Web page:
The Four Principles of Flow

By: Henry F. Camp


A distillation of the core of Eli Goldratt’s wonderful article “Standing on the Shoulders of Giants”.  I think you will find this simple and powerful, as well as accessible.

  1. Improving flow is the main objective of a business
  2. Implement a mechanism to prevent excess inventory [1]
  3. Eliminate local efficiencies
  4. Balance the flow

Just implementing 2 can result in an order of magnitude improvement.

The reason we must have 3 is to protect 2.  Without 3 it is impossible that 2 can be sustained, because otherwise somebody will try to do better in terms of a local metric in his or her area, even though no global improvement is gained, and expect (at least cumulatively) to gain compensation for having done so.  If this happens, and it will as long as metrics of local efficiency remain, there is a global loss of productivity as measured by:

4 simply means that we must identify which of the many disruptions to flow should be addressed first.  Although conceptually simple, where to focus may not be easy to answer, especially not until 3 is complete.  Moreover, 4 is not less valuable than 2, therefore, deciding which disruption to address first is disproportionally important.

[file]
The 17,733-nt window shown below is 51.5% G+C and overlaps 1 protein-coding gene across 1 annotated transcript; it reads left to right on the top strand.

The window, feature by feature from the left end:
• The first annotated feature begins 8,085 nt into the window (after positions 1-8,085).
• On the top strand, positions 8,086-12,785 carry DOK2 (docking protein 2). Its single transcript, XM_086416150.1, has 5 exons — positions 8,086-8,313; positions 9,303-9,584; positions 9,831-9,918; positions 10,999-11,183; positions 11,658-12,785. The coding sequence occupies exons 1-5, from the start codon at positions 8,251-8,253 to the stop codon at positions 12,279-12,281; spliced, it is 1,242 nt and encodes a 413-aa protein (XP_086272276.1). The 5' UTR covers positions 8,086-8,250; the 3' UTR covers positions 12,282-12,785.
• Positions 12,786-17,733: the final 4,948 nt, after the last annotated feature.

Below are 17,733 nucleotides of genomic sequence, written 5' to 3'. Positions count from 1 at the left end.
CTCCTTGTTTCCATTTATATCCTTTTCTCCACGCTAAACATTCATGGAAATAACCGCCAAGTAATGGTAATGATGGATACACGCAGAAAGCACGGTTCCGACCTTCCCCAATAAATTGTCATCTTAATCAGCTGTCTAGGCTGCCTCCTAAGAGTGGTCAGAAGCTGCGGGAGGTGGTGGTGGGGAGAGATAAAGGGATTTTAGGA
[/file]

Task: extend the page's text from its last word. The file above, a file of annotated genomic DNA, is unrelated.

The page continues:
[1] In manufacturing businesses, “excess inventory” is typically caused by over production, more so than by purchasing raw materials too soon.  The opposite is true for distribution companies.

[2] Throughput is the rate at which money is generated by the business (Sales – Totally Variable Costs).  Where Totally Variable Costs are costs of goods sold which must increase with every sale.  As examples, the cost of a raw material, component or finished goods that must be purchased before a sale can be made are Totally Variable Costs; while direct labor to produce goods for sale are not, because labor must normally be paid even if production is interrupted or impaired.

[3] Operating expense is the rate at which money is paid to turn inventory into Throughput.  (Interestingly, as an aside, converting inventory into Throughput, directly or indirectly, is the only good reason for Operating Expense.)